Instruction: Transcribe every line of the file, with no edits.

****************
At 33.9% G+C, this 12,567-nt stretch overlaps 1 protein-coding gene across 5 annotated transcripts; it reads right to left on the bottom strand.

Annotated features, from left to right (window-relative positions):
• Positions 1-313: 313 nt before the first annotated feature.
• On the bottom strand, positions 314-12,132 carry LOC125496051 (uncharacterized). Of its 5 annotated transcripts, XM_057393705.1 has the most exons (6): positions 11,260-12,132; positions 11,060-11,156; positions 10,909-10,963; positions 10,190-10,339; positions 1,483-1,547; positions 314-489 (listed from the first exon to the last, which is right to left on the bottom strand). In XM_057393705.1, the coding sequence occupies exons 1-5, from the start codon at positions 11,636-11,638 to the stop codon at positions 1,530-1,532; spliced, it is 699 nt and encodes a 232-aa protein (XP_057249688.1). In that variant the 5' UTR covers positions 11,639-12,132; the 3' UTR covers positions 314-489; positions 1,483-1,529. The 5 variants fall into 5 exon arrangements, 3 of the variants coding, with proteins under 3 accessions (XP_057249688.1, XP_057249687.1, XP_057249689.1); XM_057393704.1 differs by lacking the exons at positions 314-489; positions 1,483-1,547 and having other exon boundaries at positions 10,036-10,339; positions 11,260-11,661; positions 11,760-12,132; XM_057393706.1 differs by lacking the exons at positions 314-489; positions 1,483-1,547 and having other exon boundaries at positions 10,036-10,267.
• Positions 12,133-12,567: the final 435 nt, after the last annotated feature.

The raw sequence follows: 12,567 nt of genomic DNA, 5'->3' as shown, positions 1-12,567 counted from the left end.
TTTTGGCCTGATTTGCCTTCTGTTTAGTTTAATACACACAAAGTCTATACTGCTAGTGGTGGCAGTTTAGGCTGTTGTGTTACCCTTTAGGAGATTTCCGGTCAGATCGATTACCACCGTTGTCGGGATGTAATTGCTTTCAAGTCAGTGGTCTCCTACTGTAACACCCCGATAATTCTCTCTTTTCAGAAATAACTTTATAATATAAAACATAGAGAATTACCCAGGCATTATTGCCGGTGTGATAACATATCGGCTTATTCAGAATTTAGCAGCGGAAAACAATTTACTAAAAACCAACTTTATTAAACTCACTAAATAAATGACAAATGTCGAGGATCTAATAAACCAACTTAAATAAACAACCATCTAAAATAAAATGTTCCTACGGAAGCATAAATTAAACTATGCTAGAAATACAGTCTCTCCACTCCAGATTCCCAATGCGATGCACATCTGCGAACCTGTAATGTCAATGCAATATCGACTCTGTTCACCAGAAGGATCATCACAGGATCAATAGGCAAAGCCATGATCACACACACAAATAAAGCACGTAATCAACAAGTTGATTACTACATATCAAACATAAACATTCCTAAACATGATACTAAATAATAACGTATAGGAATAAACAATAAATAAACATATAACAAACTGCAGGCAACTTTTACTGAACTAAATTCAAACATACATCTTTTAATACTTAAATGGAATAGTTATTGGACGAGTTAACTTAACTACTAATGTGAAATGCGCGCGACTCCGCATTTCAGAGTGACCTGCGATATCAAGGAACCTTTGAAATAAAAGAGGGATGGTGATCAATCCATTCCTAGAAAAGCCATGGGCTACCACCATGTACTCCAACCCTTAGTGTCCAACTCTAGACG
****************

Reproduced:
At 33.9% G+C, this 12,567-nt stretch overlaps 1 protein-coding gene across 5 annotated transcripts; it reads right to left on the bottom strand.

Annotated features, from left to right (window-relative positions):
• Positions 1-313: 313 nt before the first annotated feature.
• On the bottom strand, positions 314-12,132 carry LOC125496051 (uncharacterized). Of its 5 annotated transcripts, XM_057393705.1 has the most exons (6): positions 11,260-12,132; positions 11,060-11,156; positions 10,909-10,963; positions 10,190-10,339; positions 1,483-1,547; positions 314-489 (listed from the first exon to the last, which is right to left on the bottom strand). In XM_057393705.1, the coding sequence occupies exons 1-5, from the start codon at positions 11,636-11,638 to the stop codon at positions 1,530-1,532; spliced, it is 699 nt and encodes a 232-aa protein (XP_057249688.1). In that variant the 5' UTR covers positions 11,639-12,132; the 3' UTR covers positions 314-489; positions 1,483-1,529. The 5 variants fall into 5 exon arrangements, 3 of the variants coding, with proteins under 3 accessions (XP_057249688.1, XP_057249687.1, XP_057249689.1); XM_057393704.1 differs by lacking the exons at positions 314-489; positions 1,483-1,547 and having other exon boundaries at positions 10,036-10,339; positions 11,260-11,661; positions 11,760-12,132; XM_057393706.1 differs by lacking the exons at positions 314-489; positions 1,483-1,547 and having other exon boundaries at positions 10,036-10,267.
• Positions 12,133-12,567: the final 435 nt, after the last annotated feature.

The raw sequence follows: 12,567 nt of genomic DNA, 5'->3' as shown, positions 1-12,567 counted from the left end.
TTTTGGCCTGATTTGCCTTCTGTTTAGTTTAATACACACAAAGTCTATACTGCTAGTGGTGGCAGTTTAGGCTGTTGTGTTACCCTTTAGGAGATTTCCGGTCAGATCGATTACCACCGTTGTCGGGATGTAATTGCTTTCAAGTCAGTGGTCTCCTACTGTAACACCCCGATAATTCTCTCTTTTCAGAAATAACTTTATAATATAAAACATAGAGAATTACCCAGGCATTATTGCCGGTGTGATAACATATCGGCTTATTCAGAATTTAGCAGCGGAAAACAATTTACTAAAAACCAACTTTATTAAACTCACTAAATAAATGACAAATGTCGAGGATCTAATAAACCAACTTAAATAAACAACCATCTAAAATAAAATGTTCCTACGGAAGCATAAATTAAACTATGCTAGAAATACAGTCTCTCCACTCCAGATTCCCAATGCGATGCACATCTGCGAACCTGTAATGTCAATGCAATATCGACTCTGTTCACCAGAAGGATCATCACAGGATCAATAGGCAAAGCCATGATCACACACACAAATAAAGCACGTAATCAACAAGTTGATTACTACATATCAAACATAAACATTCCTAAACATGATACTAAATAATAACGTATAGGAATAAACAATAAATAAACATATAACAAACTGCAGGCAACTTTTACTGAACTAAATTCAAACATACATCTTTTAATACTTAAATGGAATAGTTATTGGACGAGTTAACTTAACTACTAATGTGAAATGCGCGCGACTCCGCATTTCAGAGTGACCTGCGATATCAAGGAACCTTTGAAATAAAAGAGGGATGGTGATCAATCCATTCCTAGAAAAGCCATGGGCTACCACCATGTACTCCAACCCTTAGTGTCCAACTCTAGACG